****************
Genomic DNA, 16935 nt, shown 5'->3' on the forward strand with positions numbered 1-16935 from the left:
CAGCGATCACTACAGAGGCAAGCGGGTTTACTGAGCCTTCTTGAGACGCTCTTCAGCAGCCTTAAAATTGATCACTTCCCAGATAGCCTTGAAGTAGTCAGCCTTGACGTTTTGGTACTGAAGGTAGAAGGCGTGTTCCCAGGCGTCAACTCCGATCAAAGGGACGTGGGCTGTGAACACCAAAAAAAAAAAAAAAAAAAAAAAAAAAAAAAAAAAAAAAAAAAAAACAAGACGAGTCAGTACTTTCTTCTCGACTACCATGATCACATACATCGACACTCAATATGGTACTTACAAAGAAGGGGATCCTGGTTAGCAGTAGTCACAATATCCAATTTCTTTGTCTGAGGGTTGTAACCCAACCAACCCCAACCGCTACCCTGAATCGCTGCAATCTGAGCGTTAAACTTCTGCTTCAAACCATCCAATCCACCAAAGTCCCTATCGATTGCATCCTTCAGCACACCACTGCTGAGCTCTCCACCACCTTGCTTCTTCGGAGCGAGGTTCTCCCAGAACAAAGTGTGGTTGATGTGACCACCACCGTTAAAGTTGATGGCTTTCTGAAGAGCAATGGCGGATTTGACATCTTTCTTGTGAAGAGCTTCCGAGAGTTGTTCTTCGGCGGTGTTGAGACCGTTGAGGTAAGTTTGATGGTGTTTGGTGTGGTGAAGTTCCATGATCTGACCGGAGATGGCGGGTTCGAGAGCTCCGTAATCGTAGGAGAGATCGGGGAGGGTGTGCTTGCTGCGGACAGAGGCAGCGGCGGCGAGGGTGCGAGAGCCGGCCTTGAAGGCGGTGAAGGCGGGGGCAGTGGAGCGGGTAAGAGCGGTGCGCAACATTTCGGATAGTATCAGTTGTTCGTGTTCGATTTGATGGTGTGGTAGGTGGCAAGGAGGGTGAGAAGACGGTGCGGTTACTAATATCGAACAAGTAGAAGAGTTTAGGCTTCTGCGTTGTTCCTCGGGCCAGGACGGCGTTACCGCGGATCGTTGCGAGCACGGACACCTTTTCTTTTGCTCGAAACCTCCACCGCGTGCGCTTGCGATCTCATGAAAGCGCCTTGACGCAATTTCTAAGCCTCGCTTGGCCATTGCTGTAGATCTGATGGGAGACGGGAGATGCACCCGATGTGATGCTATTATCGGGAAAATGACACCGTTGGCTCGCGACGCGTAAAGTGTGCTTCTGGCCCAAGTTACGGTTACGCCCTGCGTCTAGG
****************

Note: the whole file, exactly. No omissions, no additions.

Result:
Genomic DNA, 16935 nt, shown 5'->3' on the forward strand with positions numbered 1-16935 from the left:
CAGCGATCACTACAGAGGCAAGCGGGTTTACTGAGCCTTCTTGAGACGCTCTTCAGCAGCCTTAAAATTGATCACTTCCCAGATAGCCTTGAAGTAGTCAGCCTTGACGTTTTGGTACTGAAGGTAGAAGGCGTGTTCCCAGGCGTCAACTCCGATCAAAGGGACGTGGGCTGTGAACACCAAAAAAAAAAAAAAAAAAAAAAAAAAAAAAAAAAAAAAAAAAAAAACAAGACGAGTCAGTACTTTCTTCTCGACTACCATGATCACATACATCGACACTCAATATGGTACTTACAAAGAAGGGGATCCTGGTTAGCAGTAGTCACAATATCCAATTTCTTTGTCTGAGGGTTGTAACCCAACCAACCCCAACCGCTACCCTGAATCGCTGCAATCTGAGCGTTAAACTTCTGCTTCAAACCATCCAATCCACCAAAGTCCCTATCGATTGCATCCTTCAGCACACCACTGCTGAGCTCTCCACCACCTTGCTTCTTCGGAGCGAGGTTCTCCCAGAACAAAGTGTGGTTGATGTGACCACCACCGTTAAAGTTGATGGCTTTCTGAAGAGCAATGGCGGATTTGACATCTTTCTTGTGAAGAGCTTCCGAGAGTTGTTCTTCGGCGGTGTTGAGACCGTTGAGGTAAGTTTGATGGTGTTTGGTGTGGTGAAGTTCCATGATCTGACCGGAGATGGCGGGTTCGAGAGCTCCGTAATCGTAGGAGAGATCGGGGAGGGTGTGCTTGCTGCGGACAGAGGCAGCGGCGGCGAGGGTGCGAGAGCCGGCCTTGAAGGCGGTGAAGGCGGGGGCAGTGGAGCGGGTAAGAGCGGTGCGCAACATTTCGGATAGTATCAGTTGTTCGTGTTCGATTTGATGGTGTGGTAGGTGGCAAGGAGGGTGAGAAGACGGTGCGGTTACTAATATCGAACAAGTAGAAGAGTTTAGGCTTCTGCGTTGTTCCTCGGGCCAGGACGGCGTTACCGCGGATCGTTGCGAGCACGGACACCTTTTCTTTTGCTCGAAACCTCCACCGCGTGCGCTTGCGATCTCATGAAAGCGCCTTGACGCAATTTCTAAGCCTCGCTTGGCCATTGCTGTAGATCTGATGGGAGACGGGAGATGCACCCGATGTGATGCTATTATCGGGAAAATGACACCGTTGGCTCGCGACGCGTAAAGTGTGCTTCTGGCCCAAGTTACGGTTACGCCCTGCGTCTAGG